Now, the irony is that they only show this message every time you go to the site because you have deleted the cookie they placed on your computer that tells them you know about their cookies and don’t want to see the notice every time you log in! If you are happy to have cookies and never delete them then you don’t see the message on second and subsequent visits to that site because the cookie (that stays on your computer) tells them you’ve already acknowledged their cookie policy.

Chrome Settings ButtonSo, wouldn’t it be nice to have a way to delete most cookies but keep cookies that (apparently, at least) do nothing more than record your acceptance of a websites cookie policy? In other words, we need to be able to over-ride our normal deletion of the cookies.

Let’s look at the Chrome Browser:

Deleting all cookies when closing the browser is achieved as follows:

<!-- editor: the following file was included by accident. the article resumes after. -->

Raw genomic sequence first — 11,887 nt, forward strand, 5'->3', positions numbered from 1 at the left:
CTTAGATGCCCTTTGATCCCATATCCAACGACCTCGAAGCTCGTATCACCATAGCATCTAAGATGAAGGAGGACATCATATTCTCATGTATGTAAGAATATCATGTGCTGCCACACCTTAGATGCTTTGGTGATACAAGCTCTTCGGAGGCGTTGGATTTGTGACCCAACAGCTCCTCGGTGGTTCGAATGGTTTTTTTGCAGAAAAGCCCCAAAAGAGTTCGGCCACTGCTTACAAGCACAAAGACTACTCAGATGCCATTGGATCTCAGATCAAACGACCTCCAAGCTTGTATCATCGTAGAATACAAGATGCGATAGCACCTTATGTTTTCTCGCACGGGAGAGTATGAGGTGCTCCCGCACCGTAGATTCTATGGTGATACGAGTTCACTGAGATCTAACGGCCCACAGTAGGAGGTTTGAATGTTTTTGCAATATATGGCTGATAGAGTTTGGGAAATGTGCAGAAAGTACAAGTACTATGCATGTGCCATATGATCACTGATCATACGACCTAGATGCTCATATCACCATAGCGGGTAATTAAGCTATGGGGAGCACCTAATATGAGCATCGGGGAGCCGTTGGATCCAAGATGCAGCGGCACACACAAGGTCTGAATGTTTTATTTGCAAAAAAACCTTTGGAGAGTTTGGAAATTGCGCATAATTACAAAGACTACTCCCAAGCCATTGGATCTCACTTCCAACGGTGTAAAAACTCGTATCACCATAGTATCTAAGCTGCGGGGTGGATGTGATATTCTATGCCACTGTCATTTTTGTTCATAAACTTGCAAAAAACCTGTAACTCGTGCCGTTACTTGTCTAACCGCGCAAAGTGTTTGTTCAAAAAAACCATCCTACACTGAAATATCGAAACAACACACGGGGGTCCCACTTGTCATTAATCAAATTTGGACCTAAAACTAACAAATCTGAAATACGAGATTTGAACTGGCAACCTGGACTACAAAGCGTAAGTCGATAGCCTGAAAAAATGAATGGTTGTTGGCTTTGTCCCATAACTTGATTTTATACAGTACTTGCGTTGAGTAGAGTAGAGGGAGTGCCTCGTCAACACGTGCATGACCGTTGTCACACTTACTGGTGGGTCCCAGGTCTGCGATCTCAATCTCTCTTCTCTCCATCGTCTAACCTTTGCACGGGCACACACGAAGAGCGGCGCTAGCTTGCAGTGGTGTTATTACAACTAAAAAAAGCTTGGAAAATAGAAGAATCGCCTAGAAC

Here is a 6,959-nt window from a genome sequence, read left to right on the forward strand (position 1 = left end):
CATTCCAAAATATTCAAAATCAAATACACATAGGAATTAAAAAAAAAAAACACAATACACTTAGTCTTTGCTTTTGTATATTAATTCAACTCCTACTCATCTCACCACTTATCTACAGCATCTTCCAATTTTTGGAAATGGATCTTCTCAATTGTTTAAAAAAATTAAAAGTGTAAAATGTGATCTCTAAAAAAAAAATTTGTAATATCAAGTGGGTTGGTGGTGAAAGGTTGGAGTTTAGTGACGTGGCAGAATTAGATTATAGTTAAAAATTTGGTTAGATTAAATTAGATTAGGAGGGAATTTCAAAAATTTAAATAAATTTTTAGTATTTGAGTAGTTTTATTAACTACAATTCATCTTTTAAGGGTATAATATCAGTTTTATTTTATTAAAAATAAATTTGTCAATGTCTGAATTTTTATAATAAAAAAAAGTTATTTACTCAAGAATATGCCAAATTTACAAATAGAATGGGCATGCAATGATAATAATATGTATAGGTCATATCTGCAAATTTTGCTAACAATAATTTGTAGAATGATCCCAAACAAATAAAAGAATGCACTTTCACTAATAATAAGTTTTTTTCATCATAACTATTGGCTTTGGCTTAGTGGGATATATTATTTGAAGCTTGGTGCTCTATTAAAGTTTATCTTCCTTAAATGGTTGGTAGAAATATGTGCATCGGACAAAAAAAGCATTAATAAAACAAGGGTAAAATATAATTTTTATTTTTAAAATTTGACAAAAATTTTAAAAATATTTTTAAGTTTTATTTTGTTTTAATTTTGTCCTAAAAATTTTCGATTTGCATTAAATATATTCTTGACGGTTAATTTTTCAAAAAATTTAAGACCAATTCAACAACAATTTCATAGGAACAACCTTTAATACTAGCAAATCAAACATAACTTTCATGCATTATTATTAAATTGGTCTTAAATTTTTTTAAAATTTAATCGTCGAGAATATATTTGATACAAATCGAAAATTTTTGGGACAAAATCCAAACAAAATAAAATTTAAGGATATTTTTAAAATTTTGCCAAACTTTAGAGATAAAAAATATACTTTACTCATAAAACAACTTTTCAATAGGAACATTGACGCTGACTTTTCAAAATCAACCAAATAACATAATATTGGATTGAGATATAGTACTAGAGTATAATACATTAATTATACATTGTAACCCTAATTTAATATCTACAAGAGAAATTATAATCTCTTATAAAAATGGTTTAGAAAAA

• Click on the Chrome Settings “menu” button at the top righthand corner of the Chrome browser.
  • Left-click on the “Settings” option.
  • Scroll down to the link that says “Show advanced settings” and click on it.
  • Click on the “Content settings” button.
  • Click on the circle next to the second option (“keep local data only until you quit your browser”).
  • Put a tick in the box next to “Block third party cookies and site data”.
  • Remember to click on the “Finished” button at the bottom of the screen.
Chrome Settings Dialog Box

Tick the second and fourth options to delete cookies

What you have now done is instruct Chrome to delete all cookies when you close the browser. This improves your privacy but it means – as explained above – that every time you visit a website for the first time in a session it will show you the “cookie policy” (if it has one).